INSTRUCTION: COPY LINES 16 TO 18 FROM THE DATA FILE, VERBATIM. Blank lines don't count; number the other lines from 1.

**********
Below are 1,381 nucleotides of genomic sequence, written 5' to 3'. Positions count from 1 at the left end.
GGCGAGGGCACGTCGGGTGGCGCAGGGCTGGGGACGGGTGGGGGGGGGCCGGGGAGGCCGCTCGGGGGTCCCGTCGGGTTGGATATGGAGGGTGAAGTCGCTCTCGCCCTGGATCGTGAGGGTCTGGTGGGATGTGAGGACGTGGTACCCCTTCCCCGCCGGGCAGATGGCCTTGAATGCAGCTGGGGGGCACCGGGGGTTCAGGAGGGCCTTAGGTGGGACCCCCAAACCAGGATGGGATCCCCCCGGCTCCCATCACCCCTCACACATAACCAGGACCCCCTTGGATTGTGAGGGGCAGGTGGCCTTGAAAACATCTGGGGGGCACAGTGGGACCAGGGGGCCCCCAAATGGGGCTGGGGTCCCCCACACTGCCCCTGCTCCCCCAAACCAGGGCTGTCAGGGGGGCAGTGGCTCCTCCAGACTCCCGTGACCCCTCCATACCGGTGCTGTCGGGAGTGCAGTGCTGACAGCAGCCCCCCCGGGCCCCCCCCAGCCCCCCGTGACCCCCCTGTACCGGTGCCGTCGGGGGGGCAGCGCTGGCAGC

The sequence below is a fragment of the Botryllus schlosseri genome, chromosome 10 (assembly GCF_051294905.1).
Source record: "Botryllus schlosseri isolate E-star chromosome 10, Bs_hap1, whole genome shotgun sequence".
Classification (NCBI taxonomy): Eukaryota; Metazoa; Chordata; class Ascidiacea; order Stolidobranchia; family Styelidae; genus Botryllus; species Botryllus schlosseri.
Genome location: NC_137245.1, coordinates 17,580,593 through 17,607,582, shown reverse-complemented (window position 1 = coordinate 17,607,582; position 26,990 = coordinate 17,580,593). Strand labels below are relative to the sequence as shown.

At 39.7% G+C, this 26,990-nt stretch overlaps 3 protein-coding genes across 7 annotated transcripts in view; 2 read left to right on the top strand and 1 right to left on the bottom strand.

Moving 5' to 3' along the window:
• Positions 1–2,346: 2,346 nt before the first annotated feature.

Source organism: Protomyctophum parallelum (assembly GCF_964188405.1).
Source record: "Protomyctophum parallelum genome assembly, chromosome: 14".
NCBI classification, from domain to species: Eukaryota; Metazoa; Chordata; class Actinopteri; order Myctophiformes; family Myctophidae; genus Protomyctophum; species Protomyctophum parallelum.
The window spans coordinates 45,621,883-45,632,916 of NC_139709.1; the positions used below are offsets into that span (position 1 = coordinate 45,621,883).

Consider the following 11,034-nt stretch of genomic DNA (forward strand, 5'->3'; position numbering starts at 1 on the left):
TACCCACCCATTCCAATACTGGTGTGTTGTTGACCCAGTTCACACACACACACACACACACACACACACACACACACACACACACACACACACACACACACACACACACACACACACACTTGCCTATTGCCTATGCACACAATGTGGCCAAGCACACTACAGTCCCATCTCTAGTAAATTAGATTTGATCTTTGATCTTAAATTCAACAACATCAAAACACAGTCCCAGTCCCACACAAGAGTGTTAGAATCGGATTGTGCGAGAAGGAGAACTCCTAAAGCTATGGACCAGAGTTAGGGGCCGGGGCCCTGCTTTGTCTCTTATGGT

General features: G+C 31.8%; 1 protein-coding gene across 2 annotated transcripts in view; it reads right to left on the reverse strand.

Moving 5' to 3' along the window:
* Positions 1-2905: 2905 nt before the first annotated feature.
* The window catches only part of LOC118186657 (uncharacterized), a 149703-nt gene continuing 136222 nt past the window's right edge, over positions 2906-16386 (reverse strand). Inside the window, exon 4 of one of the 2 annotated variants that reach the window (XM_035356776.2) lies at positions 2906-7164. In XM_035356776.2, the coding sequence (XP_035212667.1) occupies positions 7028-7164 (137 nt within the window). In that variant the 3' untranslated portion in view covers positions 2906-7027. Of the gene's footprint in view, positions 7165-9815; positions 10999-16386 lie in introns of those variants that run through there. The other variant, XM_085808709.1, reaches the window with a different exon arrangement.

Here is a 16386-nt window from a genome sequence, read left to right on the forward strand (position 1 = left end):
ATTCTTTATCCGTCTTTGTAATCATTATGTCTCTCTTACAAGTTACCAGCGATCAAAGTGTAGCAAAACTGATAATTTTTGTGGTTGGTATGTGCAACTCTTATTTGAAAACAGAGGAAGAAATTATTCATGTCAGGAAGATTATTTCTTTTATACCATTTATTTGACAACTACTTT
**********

General features: G+C 31.8%; 1 protein-coding gene across 2 annotated transcripts in view; it reads right to left on the reverse strand.

Moving 5' to 3' along the window:
* Positions 1-2905: 2905 nt before the first annotated feature.